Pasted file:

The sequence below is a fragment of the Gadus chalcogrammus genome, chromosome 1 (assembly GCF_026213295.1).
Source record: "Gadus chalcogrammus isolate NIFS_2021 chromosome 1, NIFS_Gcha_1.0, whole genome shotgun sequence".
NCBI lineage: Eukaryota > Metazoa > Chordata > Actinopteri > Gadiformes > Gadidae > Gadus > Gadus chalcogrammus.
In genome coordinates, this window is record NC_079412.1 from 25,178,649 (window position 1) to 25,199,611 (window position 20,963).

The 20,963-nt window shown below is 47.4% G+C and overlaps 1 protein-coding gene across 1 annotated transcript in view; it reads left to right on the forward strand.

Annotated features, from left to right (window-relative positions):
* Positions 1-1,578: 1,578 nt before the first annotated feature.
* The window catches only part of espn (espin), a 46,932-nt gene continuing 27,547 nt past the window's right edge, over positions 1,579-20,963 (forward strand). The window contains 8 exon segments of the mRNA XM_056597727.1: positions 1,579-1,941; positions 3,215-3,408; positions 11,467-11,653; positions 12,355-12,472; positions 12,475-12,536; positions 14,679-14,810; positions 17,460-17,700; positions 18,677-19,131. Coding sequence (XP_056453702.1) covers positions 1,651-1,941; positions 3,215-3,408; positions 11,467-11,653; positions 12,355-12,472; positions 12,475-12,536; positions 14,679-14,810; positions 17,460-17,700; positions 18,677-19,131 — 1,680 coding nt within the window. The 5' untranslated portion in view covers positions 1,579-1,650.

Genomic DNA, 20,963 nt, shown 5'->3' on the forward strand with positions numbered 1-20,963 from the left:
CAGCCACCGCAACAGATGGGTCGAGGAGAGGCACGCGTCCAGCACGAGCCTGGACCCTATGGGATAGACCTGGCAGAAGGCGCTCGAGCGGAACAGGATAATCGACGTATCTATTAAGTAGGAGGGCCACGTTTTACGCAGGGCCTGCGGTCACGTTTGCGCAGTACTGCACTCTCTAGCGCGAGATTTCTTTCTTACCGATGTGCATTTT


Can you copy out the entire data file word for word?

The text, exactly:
The sequence below is a fragment of the Gadus chalcogrammus genome, chromosome 1 (assembly GCF_026213295.1).
Source record: "Gadus chalcogrammus isolate NIFS_2021 chromosome 1, NIFS_Gcha_1.0, whole genome shotgun sequence".
NCBI lineage: Eukaryota > Metazoa > Chordata > Actinopteri > Gadiformes > Gadidae > Gadus > Gadus chalcogrammus.
In genome coordinates, this window is record NC_079412.1 from 25,178,649 (window position 1) to 25,199,611 (window position 20,963).

The 20,963-nt window shown below is 47.4% G+C and overlaps 1 protein-coding gene across 1 annotated transcript in view; it reads left to right on the forward strand.

Annotated features, from left to right (window-relative positions):
* Positions 1-1,578: 1,578 nt before the first annotated feature.
* The window catches only part of espn (espin), a 46,932-nt gene continuing 27,547 nt past the window's right edge, over positions 1,579-20,963 (forward strand). The window contains 8 exon segments of the mRNA XM_056597727.1: positions 1,579-1,941; positions 3,215-3,408; positions 11,467-11,653; positions 12,355-12,472; positions 12,475-12,536; positions 14,679-14,810; positions 17,460-17,700; positions 18,677-19,131. Coding sequence (XP_056453702.1) covers positions 1,651-1,941; positions 3,215-3,408; positions 11,467-11,653; positions 12,355-12,472; positions 12,475-12,536; positions 14,679-14,810; positions 17,460-17,700; positions 18,677-19,131 — 1,680 coding nt within the window. The 5' untranslated portion in view covers positions 1,579-1,650.

Genomic DNA, 20,963 nt, shown 5'->3' on the forward strand with positions numbered 1-20,963 from the left:
CAGCCACCGCAACAGATGGGTCGAGGAGAGGCACGCGTCCAGCACGAGCCTGGACCCTATGGGATAGACCTGGCAGAAGGCGCTCGAGCGGAACAGGATAATCGACGTATCTATTAAGTAGGAGGGCCACGTTTTACGCAGGGCCTGCGGTCACGTTTGCGCAGTACTGCACTCTCTAGCGCGAGATTTCTTTCTTACCGATGTGCATTTT